An Uncensored, Unauthorized History
By John Ortved
Faber and Faber, Inc. Copyright © 2009 John Ortved
All rights reserved.
The Matt Groening Show
In which evil grade-school teachers destroy masterworks ... punk rock brings together [Life in Hell's bunnies and [Maus's mice ... Matt Groening becomes the Casanova of the LA Reader ... and Deborah Kaplan becomes the Bennett Cerf of alternative comics.
The Simpsons did not spring out of one man's brain, fully formed, like a hilarious Athena. Its inception was a process, and it has more than one parent (as well as stepparents, grandparents, creepy uncles, and ungrateful children — I'm looking at you, Family Guy), but its most direct progenitor is Matt Groening's comic strip Life in Hell, which, by the late 1980s, was being syndicated in alternative weeklies all over the country, earning him success and cult celebrity status.
But before The Simpsons, before Life in Hell, before any of the fame or money or angst-ridden bunnies, there was a little boy with an imaginary TV show, hosted by its creator, Matt Groening. He even recorded a theme song.
MATT GROENING, creator, The Simpsons (on NPR's Fresh Air, 2003): [Singing] First you hear a mighty cheer, then you know that Groening's here. Then a streak of color flashes on the ground. You know it's not a train or a comet or a plane. You know it must be Matt Groening, cool guy ... Matt Groening. Matt Groening. Matt Groening. Not a coward, superpowered Matt Groening, coolest guy there is in town, coolest guy around.
Considering that The Simpsons paterfamilias would name the animated family after his own (father Homer, mother Marge, sisters Lisa and Maggie), it would indeed be a nice touch to this story if he had grown up in a town named Springfield, but he didn't. Born February 15, 1954, he grew up in Portland, the middle child of five children in a house so close to the Portland Zoo that, as a little boy, Matt would go to sleep at night to the sound of roaring lions. Playing in the grizzly bear ghetto and the abandoned zoo's caves and swimming pools, Groening does seem to have had an idyllic childhood, especially for someone with creative ambitions. As Groening told Playboy in 1990, his father was a cartoonist, filmmaker, and writer who showed by example that one could put food on the table and succeed using one's creative faculties.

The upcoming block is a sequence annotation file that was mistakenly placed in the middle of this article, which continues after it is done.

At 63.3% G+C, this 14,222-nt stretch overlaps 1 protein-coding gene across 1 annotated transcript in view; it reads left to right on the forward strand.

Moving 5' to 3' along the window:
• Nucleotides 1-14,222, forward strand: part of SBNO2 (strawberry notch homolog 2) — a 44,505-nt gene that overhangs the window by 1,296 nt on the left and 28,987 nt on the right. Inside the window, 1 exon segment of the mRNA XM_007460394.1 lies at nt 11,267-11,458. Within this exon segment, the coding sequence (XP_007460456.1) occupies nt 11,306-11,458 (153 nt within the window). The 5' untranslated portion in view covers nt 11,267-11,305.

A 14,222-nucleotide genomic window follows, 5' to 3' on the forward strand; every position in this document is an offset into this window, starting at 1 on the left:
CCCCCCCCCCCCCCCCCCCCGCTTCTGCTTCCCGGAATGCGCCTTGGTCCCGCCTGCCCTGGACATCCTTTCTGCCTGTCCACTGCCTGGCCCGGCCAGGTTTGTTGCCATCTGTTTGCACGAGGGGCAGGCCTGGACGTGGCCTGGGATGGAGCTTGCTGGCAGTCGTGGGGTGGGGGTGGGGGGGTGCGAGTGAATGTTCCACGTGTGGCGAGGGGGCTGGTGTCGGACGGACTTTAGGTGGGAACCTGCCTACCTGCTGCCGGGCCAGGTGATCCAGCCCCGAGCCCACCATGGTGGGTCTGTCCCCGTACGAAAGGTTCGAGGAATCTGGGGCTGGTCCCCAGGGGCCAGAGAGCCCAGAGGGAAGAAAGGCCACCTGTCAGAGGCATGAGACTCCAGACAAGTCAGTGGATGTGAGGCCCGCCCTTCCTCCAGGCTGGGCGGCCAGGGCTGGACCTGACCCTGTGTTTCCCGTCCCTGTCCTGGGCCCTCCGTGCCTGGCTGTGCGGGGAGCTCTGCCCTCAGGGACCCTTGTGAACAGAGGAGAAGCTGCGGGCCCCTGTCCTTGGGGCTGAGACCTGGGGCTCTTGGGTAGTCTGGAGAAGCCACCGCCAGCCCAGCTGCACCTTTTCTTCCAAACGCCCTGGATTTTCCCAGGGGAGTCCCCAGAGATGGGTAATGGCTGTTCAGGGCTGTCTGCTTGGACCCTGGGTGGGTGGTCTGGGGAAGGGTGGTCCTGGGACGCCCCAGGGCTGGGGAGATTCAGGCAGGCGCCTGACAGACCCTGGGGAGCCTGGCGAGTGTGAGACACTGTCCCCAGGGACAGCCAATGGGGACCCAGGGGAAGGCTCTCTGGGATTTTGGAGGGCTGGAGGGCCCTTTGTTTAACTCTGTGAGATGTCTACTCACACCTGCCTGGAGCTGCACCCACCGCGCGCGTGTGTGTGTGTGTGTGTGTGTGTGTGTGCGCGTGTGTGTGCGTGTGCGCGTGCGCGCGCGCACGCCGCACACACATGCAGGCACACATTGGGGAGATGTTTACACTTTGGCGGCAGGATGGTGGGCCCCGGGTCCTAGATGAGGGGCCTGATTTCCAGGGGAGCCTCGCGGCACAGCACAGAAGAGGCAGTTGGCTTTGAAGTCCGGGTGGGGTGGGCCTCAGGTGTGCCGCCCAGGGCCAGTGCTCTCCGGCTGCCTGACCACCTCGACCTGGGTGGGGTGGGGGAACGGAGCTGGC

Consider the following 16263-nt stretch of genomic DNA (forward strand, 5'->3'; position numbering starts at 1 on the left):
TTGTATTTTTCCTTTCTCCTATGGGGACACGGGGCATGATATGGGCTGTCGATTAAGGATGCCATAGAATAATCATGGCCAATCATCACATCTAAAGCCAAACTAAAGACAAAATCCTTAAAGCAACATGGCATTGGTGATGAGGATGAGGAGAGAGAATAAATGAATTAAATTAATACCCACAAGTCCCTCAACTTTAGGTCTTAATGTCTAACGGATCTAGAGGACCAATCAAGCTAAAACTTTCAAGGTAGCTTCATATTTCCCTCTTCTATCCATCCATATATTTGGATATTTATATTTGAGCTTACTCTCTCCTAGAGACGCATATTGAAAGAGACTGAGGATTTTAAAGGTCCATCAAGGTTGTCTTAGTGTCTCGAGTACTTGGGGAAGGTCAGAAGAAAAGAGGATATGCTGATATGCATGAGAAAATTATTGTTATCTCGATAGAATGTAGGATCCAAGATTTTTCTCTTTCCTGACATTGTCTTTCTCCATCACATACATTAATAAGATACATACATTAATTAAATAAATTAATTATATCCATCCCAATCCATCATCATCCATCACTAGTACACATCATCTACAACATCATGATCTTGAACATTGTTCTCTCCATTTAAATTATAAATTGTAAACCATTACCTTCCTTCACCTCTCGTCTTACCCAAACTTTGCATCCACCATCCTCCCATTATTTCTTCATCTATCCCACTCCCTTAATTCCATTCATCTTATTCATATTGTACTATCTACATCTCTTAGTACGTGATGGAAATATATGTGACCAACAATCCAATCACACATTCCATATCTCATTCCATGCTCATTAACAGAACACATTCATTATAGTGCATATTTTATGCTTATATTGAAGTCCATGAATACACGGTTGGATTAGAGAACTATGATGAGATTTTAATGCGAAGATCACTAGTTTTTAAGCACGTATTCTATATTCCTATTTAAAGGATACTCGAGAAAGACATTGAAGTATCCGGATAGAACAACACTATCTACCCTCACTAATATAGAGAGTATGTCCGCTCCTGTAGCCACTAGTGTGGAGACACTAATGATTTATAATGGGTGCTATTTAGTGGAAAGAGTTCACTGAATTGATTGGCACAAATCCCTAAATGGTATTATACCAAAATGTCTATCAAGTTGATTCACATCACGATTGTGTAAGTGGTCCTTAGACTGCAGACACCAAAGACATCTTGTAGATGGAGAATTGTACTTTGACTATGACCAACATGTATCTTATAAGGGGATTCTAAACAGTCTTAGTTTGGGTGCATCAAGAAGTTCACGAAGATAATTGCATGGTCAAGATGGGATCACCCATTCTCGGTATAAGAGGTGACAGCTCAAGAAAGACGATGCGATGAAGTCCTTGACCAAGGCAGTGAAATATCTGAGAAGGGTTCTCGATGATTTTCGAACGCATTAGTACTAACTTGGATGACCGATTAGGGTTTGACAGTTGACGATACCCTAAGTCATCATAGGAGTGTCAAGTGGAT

Writing stories, drawing cartoons, playing in worlds of his own imagination in the family basement, Groening was a fine student but constantly in trouble at Ainsworth Elementary School because his attentions were elsewhere. "I have to write 'I must remember to be quiet in class' 500 times and hand it in tomorrow" is an exemplary entry in Groening's diary, which he kept from an early age. "The Boy Scouts are alright if you don't have much to do, or you like to pretend to be in the army, and you enjoy saluting the flag a lot," reads another one.
MATT GROENING (to The New York Times, October 7, 1990): When I was in fourth grade, I read a World War II prisoner-of-war book, I said, "Yeah, this is like my grade school. There's guards, and you can't do anything."
MARGARET GROENING, Matt's mother (to The Seattle Times, August 19, 1990): Actually, he did well in school — he was popular and got good grades ... although he doesn't particularly want anyone to know that.
MATT GROENING (to the Los Angeles Times, April 29, 1990): You are what you are basically despite school. I think there's a lot of unnecessary misery in education. I certainly felt it. Just the idea of punishing a kid for drawing stacks of cartoons, or ripping them up and throwing them away. Some of the stuff was senseless and immature, but other stuff was really creative, and I was amazed that there was no differentiation between the good stuff and the bad stuff, or very little.
Lincoln High School (class of '73) was less rigid, but Groening still felt the constraints of conservative suburban culture, especially when contrasted with the radical and antiestablishment sentiments of the sixties burgeoning all around him. Groening was a mix of the straitlaced and rebellious. He was elected student body president, but under the banner of a tongue-in-cheek group called Teens for Decency (a parody of a local Christian group). His campaign slogan: "If you're against decency, then what are you for?"